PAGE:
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Fire plan for $90 million NW Side facility is dead, alderperson says

The ambitious proposal would have yielded a training and practice center at Hanson Park, but Gilbert Villegas (36th) said the club could not reach terms with Chicago Public Schools, the property owner.

A rendering of the Chicago Fire’s proposed facility at Hanson Park.
Provided

The Chicago Fire soccer club has scuttled plans for a $90 million training and practice center on the Northwest Side, according to the alderperson closely involved in the project.

Ald. Gilbert Villegas (36th) said Thursday the team has walked away from the plan because it could not reach agreement with Chicago Public Schools. CPS owns the Hanson Park site southeast of Fullerton and Central avenues, 32 acres that includes a prep sports stadium and three schools.

The Fire had promised benefits for school programs, including renovations to the stadium. But Villegas, relaying information from a staffer who has dealt with the issue directly, said CPS did not support the development.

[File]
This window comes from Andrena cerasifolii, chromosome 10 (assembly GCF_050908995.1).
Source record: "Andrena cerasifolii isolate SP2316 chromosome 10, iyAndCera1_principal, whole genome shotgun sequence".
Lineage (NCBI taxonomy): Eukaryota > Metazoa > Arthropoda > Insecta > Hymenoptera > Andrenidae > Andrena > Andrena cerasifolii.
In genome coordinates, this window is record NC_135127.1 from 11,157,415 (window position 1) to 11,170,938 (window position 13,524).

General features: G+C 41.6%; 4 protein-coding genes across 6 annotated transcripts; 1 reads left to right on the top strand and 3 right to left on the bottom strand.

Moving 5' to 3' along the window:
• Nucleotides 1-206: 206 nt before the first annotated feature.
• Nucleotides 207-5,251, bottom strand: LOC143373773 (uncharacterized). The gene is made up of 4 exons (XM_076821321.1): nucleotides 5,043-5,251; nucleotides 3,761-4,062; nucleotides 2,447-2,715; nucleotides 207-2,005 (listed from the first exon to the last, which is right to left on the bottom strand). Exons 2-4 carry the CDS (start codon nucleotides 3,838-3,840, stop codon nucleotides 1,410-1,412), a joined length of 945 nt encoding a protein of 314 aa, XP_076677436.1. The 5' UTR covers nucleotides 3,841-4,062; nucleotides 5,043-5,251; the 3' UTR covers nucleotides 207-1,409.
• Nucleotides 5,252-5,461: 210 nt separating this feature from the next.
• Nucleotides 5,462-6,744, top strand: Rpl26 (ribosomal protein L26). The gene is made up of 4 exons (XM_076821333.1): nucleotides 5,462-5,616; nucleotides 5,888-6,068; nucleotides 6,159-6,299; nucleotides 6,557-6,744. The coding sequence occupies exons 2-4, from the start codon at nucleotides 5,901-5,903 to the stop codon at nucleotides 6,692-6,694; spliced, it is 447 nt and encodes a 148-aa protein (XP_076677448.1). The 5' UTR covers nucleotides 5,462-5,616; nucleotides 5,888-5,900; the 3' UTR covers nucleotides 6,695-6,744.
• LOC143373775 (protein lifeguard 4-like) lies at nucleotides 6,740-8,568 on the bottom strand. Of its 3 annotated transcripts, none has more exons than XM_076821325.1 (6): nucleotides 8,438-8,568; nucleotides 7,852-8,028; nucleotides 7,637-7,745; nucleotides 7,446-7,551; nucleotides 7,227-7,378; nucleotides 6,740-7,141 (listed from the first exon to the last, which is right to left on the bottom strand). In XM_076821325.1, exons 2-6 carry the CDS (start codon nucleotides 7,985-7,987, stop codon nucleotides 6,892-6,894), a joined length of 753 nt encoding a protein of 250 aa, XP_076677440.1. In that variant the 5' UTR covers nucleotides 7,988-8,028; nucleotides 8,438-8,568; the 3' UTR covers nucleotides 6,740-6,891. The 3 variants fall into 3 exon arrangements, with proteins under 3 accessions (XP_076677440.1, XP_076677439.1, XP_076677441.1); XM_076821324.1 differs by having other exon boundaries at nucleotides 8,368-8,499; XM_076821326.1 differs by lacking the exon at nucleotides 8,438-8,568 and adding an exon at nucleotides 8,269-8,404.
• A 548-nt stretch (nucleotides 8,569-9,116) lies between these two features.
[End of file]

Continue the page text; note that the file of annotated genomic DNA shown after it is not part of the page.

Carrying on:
“I just think personally CPS didn’t know what to ask for,” Villegas said. “I think there just wasn’t an aggressive effort by CPS to do a deal.”

There was no immediate comment from CPS or Fire officials.

The Fire, owned by Joe Mansueto, executive chairman of Morningstar, had proposed a “performance center” on the property that would include six soccer fields for team practices and youth sports. The club also wanted to put an inflatable dome over Hanson Stadium so it could host cold-weather events.

The team had sought to lease the land, which would have put the publicly owned property on the tax rolls. A source at the Fire had said it was seeking no public subsidies.

The Fire practices at the former site of its home games in Bridgeview, but Mansueto has expressed interest in a move to Chicago to get closer to more soccer fans. Regardless of where it practices, the Fire is playing home games at Soldier Field, where its lease, with renewal options, could go to 2030.

The Belmont Cragin project would have been the daily base for 220 team employees, the Fire said. Its plan included a three-story building for various functions, and the team insisted its activities would not interfere with schools on the property, including Prosser Career Academy.

Villegas said most people in the area liked the project, but many details had to be worked out. The alderperson was particularly impressed with promised improvements at Hanson Stadium, which he said needs significant work on its field and bleachers.